Friday, October 23, 2009

Aesop and the 'Invention' of the Fable

Aesop's Fables Poster (Found at
Artist Unknown

Of course there were fables before Aesop - in fact, according to THIS article fables are thought to be the second oldest source of stories known (myths coming before then) but apparently many think fables were all Aesop's idea.

It seems funny it should even need addressing but this article I found is a nice read with a lot of interesting things about ancient stories and when they were written down so I thought I would share.
Aesop: Fox and a Sick Lion Color Woodcut
by Joseph Low

Please note: this article does not make mention of ancient forms of story recording by Mayans, Egyptians and Australian Aboriginies among other ancient peoples. From time to time a new way of looking at these surviving 'art-writings' or 'visual stories' (in murals, cave paintings, pictographs, pottery etc) reveals our 'translation' of these artforms has been incomplete or crude. The beginnings of writing and recording stories is one of those topics that get academics a little steamed so I don't presume to present the complete historical fact for you here. Just thought I'd mention the omission.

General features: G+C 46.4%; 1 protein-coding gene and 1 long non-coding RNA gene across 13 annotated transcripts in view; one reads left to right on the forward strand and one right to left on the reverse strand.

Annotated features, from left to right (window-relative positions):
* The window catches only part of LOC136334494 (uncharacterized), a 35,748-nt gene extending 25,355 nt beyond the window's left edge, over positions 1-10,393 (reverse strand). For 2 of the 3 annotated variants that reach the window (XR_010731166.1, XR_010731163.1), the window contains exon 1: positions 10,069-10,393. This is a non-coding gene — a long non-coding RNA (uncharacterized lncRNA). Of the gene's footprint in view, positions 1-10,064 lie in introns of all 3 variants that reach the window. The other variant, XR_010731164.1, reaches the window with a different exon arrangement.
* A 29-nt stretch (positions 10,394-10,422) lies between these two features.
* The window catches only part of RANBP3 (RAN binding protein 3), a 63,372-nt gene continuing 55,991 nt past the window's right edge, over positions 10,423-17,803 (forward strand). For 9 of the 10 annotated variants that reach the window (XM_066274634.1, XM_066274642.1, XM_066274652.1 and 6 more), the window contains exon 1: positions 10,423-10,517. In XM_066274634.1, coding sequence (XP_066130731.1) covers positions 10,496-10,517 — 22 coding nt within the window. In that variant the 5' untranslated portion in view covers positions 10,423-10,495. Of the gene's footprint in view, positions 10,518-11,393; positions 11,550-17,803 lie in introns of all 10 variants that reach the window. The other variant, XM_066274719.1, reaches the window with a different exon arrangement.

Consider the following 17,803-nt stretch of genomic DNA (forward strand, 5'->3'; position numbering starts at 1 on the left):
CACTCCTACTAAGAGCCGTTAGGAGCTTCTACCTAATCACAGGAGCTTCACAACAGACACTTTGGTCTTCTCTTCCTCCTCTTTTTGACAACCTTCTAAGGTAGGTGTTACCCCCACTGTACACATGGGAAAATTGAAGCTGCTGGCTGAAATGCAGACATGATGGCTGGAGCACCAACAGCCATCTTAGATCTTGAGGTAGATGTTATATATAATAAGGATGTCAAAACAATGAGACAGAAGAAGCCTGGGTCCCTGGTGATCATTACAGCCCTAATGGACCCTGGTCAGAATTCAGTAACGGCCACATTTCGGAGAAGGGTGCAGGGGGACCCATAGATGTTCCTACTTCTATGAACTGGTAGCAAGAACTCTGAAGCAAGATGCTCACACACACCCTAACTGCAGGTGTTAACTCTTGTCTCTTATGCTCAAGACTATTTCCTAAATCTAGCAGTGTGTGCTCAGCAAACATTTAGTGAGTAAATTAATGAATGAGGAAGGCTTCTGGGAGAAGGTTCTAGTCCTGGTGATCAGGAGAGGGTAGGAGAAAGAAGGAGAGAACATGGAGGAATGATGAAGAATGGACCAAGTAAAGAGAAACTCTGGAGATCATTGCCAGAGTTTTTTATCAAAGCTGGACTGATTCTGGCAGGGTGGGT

Aesop's Lion & the Mouse
by Paned Expressions

In addition, there's a little bit of information about Aesop himself too. Here's an excerpt:

As nothing in that era was written down (except the exploits of a King or warrior), it is impossible to know exactly whether Aesop thought of the fables himself, or whether he was a wandering storyteller who collected fables. In the days of such widespread illiteracy, it is likely Aesop could not even read or write. Some have suggested he may have been blind, as Homer is suggested to be. The earliest reference to written fables we have is from the Greek historian Herodotus from around 300 BC. Unfortunately, Herodotus seemed to think everyone knew Aesop and his fables so well that he did not need to give any details of Aesop or his work.

You can read the whole article HERE.
The Gnat and the Bull
(from The Classic Treasury of Aesop's Fables)
by Don Daily

For more information on Aesop himself, WIKIPEDIA is a good place to start.


  1. The poster is a compilation of illustrations by Walter Crane for The Baby's Own Aesop.

    Fun post, too...

  2. I have always been enamored of fables... So interesting to learn a bit about Aesop.

  3. Great post! That first poster is FABULOUS! Thanks for the info Heidi!